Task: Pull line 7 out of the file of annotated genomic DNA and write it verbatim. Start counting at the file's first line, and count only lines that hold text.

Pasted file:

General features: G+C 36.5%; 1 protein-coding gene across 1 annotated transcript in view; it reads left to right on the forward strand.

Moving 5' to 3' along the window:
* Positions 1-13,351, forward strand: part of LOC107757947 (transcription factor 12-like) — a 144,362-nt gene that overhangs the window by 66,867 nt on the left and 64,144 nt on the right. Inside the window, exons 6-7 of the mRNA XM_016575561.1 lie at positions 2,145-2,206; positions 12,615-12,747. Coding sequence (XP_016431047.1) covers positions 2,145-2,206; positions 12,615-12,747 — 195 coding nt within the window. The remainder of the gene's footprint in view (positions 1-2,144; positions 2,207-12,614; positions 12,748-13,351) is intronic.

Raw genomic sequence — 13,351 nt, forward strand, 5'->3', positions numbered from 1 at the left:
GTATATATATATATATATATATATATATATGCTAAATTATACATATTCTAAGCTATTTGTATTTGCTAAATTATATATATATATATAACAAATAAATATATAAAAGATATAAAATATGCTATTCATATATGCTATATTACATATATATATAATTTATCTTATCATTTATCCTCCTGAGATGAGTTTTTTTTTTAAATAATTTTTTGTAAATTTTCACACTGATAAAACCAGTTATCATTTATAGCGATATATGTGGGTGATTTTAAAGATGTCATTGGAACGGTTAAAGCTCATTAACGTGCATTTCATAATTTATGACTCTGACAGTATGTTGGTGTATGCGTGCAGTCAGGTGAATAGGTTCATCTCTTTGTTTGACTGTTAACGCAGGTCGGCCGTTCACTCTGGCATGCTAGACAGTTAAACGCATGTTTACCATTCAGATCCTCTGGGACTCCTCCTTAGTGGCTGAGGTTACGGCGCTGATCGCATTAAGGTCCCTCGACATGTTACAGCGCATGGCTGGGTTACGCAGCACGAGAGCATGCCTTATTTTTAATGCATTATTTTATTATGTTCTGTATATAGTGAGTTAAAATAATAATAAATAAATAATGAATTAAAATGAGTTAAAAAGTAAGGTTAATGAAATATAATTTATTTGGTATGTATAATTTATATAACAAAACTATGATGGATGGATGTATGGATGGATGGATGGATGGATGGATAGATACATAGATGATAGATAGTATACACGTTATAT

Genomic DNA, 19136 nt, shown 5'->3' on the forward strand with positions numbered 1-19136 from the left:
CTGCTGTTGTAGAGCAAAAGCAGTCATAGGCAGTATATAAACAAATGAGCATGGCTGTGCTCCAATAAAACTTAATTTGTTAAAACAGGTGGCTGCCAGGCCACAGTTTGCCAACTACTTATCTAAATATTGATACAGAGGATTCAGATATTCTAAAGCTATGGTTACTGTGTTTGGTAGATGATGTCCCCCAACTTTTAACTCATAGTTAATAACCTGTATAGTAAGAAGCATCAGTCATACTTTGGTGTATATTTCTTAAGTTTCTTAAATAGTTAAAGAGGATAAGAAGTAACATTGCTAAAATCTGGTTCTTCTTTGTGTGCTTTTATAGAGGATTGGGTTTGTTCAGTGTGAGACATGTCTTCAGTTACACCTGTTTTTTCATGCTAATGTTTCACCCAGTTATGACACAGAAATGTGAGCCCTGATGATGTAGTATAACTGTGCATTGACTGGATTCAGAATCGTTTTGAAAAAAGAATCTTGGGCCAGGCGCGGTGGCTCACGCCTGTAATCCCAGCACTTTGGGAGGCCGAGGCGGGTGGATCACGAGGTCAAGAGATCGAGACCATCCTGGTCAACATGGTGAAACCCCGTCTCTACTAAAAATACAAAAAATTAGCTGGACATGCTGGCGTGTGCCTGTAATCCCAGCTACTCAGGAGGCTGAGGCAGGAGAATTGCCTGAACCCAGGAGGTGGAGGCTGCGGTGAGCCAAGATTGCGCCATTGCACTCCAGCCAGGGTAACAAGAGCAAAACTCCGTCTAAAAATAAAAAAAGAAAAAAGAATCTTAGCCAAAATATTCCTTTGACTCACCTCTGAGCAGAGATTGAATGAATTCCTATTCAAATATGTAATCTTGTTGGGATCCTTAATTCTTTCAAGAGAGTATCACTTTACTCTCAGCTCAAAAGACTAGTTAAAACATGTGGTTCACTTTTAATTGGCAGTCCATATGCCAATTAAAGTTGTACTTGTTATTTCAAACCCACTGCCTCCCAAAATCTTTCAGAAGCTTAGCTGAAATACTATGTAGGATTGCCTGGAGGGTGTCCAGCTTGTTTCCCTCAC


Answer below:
CTGCTGTTGTAGAGCAAAAGCAGTCATAGGCAGTATATAAACAAATGAGCATGGCTGTGCTCCAATAAAACTTAATTTGTTAAAACAGGTGGCTGCCAGGCCACAGTTTGCCAACTACTTATCTAAATATTGATACAGAGGATTCAGATATTCTAAAGCTATGGTTACTGTGTTTGGTAGATGATGTCCCCCAACTTTTAACTCATAGTTAATAACCTGTATAGTAAGAAGCATCAGTCATACTTTGGTGTATATTTCTTAAGTTTCTTAAATAGTTAAAGAGGATAAGAAGTAACATTGCTAAAATCTGGTTCTTCTTTGTGTGCTTTTATAGAGGATTGGGTTTGTTCAGTGTGAGACATGTCTTCAGTTACACCTGTTTTTTCATGCTAATGTTTCACCCAGTTATGACACAGAAATGTGAGCCCTGATGATGTAGTATAACTGTGCATTGACTGGATTCAGAATCGTTTTGAAAAAAGAATCTTGGGCCAGGCGCGGTGGCTCACGCCTGTAATCCCAGCACTTTGGGAGGCCGAGGCGGGTGGATCACGAGGTCAAGAGATCGAGACCATCCTGGTCAACATGGTGAAACCCCGTCTCTACTAAAAATACAAAAAATTAGCTGGACATGCTGGCGTGTGCCTGTAATCCCAGCTACTCAGGAGGCTGAGGCAGGAGAATTGCCTGAACCCAGGAGGTGGAGGCTGCGGTGAGCCAAGATTGCGCCATTGCACTCCAGCCAGGGTAACAAGAGCAAAACTCCGTCTAAAAATAAAAAAAGAAAAAAGAATCTTAGCCAAAATATTCCTTTGACTCACCTCTGAGCAGAGATTGAATGAATTCCTATTCAAATATGTAATCTTGTTGGGATCCTTAATTCTTTCAAGAGAGTATCACTTTACTCTCAGCTCAAAAGACTAGTTAAAACATGTGGTTCACTTTTAATTGGCAGTCCATATGCCAATTAAAGTTGTACTTGTTATTTCAAACCCACTGCCTCCCAAAATCTTTCAGAAGCTTAGCTGAAATACTATGTAGGATTGCCTGGAGGGTGTCCAGCTTGTTTCCCTCAC